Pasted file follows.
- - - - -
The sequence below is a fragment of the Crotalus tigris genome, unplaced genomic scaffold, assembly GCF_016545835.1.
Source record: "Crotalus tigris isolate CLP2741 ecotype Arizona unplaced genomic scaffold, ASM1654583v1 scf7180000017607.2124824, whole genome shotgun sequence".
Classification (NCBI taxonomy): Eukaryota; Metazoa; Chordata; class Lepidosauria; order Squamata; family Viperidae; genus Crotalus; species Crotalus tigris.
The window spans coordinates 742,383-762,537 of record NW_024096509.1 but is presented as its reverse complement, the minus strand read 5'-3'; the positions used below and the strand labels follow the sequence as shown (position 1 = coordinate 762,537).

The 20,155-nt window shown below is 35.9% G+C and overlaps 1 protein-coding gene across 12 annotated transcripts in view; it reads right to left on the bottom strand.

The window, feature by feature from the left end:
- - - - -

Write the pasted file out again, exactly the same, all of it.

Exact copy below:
The sequence below is a fragment of the Crotalus tigris genome, unplaced genomic scaffold, assembly GCF_016545835.1.
Source record: "Crotalus tigris isolate CLP2741 ecotype Arizona unplaced genomic scaffold, ASM1654583v1 scf7180000017607.2124824, whole genome shotgun sequence".
Classification (NCBI taxonomy): Eukaryota; Metazoa; Chordata; class Lepidosauria; order Squamata; family Viperidae; genus Crotalus; species Crotalus tigris.
The window spans coordinates 742,383-762,537 of record NW_024096509.1 but is presented as its reverse complement, the minus strand read 5'-3'; the positions used below and the strand labels follow the sequence as shown (position 1 = coordinate 762,537).

The 20,155-nt window shown below is 35.9% G+C and overlaps 1 protein-coding gene across 12 annotated transcripts in view; it reads right to left on the bottom strand.

The window, feature by feature from the left end: